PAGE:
Abundance of urban male mosquitoes by green infrastructure types: implications for landscape design and vector management
Urban green space (UGS) is widely espoused in sustainable urban design. Notwithstanding its ecosystem services, UGS is commonly perceived as inadvertent habitats for urban mosquitoes. Moreover, the lack of ecological understanding of mosquitoes and their urban habitats renders vector control in green spaces without reliance on chemical and bio-pesticides especially challenging.
This study envisages the application of a comparative analytical method for the evaluation and optimization of vector management in different urban spaces. The research examines the extent of male habitat preference as measured by population characteristics of urban adult mosquitoes on green roof and control sites.
Adult mosquito traps were deployed on green roofs (GR), bare roofs (negative control, NC), and low-elevation gardens (positive control, PC). Distribution of male and female members of vector species were analyzed
Urban adult male mosquitoes exhibited highly-selective habitat use of the studied urban spaces, in that they were clustered chiefly in PC. Their spatial distributions are consistently explained by site group even under the stringent measure of presence/absence. The sex ratios of GR and NC were highly skewed toward females, which lends further to the interpretation of strong male habitat preference for the studied PC gardens.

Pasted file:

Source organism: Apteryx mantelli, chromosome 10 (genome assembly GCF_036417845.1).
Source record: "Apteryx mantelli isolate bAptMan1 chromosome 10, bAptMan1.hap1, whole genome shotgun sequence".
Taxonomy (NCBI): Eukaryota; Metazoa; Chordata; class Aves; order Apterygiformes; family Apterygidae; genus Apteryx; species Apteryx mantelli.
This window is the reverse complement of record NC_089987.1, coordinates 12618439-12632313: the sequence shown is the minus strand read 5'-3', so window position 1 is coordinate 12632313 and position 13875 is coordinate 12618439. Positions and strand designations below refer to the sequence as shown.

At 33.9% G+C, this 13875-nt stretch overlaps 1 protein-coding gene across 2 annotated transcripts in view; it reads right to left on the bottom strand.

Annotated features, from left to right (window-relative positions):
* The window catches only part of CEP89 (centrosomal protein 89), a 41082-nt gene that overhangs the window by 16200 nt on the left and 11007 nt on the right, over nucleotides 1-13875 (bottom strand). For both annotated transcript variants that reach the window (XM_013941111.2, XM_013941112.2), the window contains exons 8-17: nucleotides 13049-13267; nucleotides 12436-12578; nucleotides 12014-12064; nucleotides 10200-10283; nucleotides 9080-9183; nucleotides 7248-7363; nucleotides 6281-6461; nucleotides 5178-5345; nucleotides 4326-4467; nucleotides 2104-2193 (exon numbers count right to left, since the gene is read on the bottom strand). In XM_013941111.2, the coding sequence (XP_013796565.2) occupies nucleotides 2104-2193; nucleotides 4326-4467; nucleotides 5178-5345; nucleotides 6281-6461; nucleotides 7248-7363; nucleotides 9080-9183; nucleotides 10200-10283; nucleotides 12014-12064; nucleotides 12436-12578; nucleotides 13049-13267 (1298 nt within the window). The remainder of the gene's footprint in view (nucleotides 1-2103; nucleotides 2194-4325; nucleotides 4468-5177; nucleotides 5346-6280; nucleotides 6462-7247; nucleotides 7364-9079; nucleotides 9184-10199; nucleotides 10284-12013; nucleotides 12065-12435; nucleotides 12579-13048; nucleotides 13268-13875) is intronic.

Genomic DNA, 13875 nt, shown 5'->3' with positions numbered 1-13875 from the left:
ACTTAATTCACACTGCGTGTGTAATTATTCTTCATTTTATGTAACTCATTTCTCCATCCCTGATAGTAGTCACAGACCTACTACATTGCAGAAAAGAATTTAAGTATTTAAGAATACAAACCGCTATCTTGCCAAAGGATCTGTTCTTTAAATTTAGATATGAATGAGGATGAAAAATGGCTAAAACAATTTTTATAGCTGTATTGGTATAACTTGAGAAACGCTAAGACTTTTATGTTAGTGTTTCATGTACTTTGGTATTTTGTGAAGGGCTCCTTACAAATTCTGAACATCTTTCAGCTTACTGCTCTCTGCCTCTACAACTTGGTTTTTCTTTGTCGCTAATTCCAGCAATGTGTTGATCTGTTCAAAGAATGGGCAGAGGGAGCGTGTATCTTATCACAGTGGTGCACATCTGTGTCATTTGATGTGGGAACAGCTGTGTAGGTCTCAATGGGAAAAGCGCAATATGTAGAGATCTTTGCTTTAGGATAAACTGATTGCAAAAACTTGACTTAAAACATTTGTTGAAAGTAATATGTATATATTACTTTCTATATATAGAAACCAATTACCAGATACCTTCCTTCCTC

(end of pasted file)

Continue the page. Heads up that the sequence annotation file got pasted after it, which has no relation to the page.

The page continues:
Urban mosquitoes do not display similar degrees of affinity for different types of green infrastructure. The methodology used can help prioritize urban sites and optimize control strategies. The uses of amenable environmental features salient to mosquito survival in landscape design should be explored as a sustainable and environmentally-friendly vector management approach.
KeywordsGreen roof Urban green infrastructure Urban green space Urban mosquito Urban habitat Landscape management
We gratefully acknowledge the kind support provide by the Dr Stanley Ho Alumni Challenge Fund and Hong Kong Ph.D. Fellowship Scheme. The authors also thank the University of Hong Kong Estates Office and Library for site use permission. The technical assistance provided by Priscilla Chan, Jeannette Liu, Tina Tsang, W.Y. Wong, and the constructive comments offered by A. Siu and anonymous reviewers, are much appreciated.
GKLW and CYJ conceived and designed the research. GKLW performed the collection and analyses of data, and wrote the manuscript. GKLW and CYJ discussed the research findings and implications. All authors polished and approved the final manuscript.
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